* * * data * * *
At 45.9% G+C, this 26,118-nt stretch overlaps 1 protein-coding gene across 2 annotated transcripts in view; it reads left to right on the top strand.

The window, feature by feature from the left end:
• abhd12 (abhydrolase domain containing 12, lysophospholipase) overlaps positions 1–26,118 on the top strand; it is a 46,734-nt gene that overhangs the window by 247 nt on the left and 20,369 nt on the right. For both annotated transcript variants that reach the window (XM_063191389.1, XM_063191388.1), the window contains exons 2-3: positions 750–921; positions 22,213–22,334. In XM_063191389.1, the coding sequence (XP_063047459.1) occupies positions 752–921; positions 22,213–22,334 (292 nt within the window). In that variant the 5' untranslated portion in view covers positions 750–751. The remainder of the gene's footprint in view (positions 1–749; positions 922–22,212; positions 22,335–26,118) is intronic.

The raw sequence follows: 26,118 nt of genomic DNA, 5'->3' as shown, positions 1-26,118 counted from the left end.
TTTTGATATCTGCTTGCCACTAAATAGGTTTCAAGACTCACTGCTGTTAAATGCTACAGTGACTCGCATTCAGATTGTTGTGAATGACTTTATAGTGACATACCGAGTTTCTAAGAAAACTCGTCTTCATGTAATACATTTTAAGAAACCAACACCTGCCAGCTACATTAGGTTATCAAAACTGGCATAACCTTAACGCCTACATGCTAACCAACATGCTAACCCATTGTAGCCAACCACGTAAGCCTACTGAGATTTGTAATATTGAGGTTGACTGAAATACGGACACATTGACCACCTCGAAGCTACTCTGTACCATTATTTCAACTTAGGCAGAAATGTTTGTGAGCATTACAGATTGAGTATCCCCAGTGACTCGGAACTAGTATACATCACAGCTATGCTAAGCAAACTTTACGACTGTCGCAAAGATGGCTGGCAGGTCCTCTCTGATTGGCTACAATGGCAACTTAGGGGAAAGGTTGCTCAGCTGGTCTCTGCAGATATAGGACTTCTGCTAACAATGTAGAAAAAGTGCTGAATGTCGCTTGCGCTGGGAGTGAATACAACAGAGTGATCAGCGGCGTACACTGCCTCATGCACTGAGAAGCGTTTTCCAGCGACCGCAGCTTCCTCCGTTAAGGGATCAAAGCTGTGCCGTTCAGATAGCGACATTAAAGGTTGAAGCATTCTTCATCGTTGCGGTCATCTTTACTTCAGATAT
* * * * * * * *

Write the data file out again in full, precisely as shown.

At 45.9% G+C, this 26,118-nt stretch overlaps 1 protein-coding gene across 2 annotated transcripts in view; it reads left to right on the top strand.

The window, feature by feature from the left end:
• abhd12 (abhydrolase domain containing 12, lysophospholipase) overlaps positions 1–26,118 on the top strand; it is a 46,734-nt gene that overhangs the window by 247 nt on the left and 20,369 nt on the right. For both annotated transcript variants that reach the window (XM_063191389.1, XM_063191388.1), the window contains exons 2-3: positions 750–921; positions 22,213–22,334. In XM_063191389.1, the coding sequence (XP_063047459.1) occupies positions 752–921; positions 22,213–22,334 (292 nt within the window). In that variant the 5' untranslated portion in view covers positions 750–751. The remainder of the gene's footprint in view (positions 1–749; positions 922–22,212; positions 22,335–26,118) is intronic.

The raw sequence follows: 26,118 nt of genomic DNA, 5'->3' as shown, positions 1-26,118 counted from the left end.
TTTTGATATCTGCTTGCCACTAAATAGGTTTCAAGACTCACTGCTGTTAAATGCTACAGTGACTCGCATTCAGATTGTTGTGAATGACTTTATAGTGACATACCGAGTTTCTAAGAAAACTCGTCTTCATGTAATACATTTTAAGAAACCAACACCTGCCAGCTACATTAGGTTATCAAAACTGGCATAACCTTAACGCCTACATGCTAACCAACATGCTAACCCATTGTAGCCAACCACGTAAGCCTACTGAGATTTGTAATATTGAGGTTGACTGAAATACGGACACATTGACCACCTCGAAGCTACTCTGTACCATTATTTCAACTTAGGCAGAAATGTTTGTGAGCATTACAGATTGAGTATCCCCAGTGACTCGGAACTAGTATACATCACAGCTATGCTAAGCAAACTTTACGACTGTCGCAAAGATGGCTGGCAGGTCCTCTCTGATTGGCTACAATGGCAACTTAGGGGAAAGGTTGCTCAGCTGGTCTCTGCAGATATAGGACTTCTGCTAACAATGTAGAAAAAGTGCTGAATGTCGCTTGCGCTGGGAGTGAATACAACAGAGTGATCAGCGGCGTACACTGCCTCATGCACTGAGAAGCGTTTTCCAGCGACCGCAGCTTCCTCCGTTAAGGGATCAAAGCTGTGCCGTTCAGATAGCGACATTAAAGGTTGAAGCATTCTTCATCGTTGCGGTCATCTTTACTTCAGATAT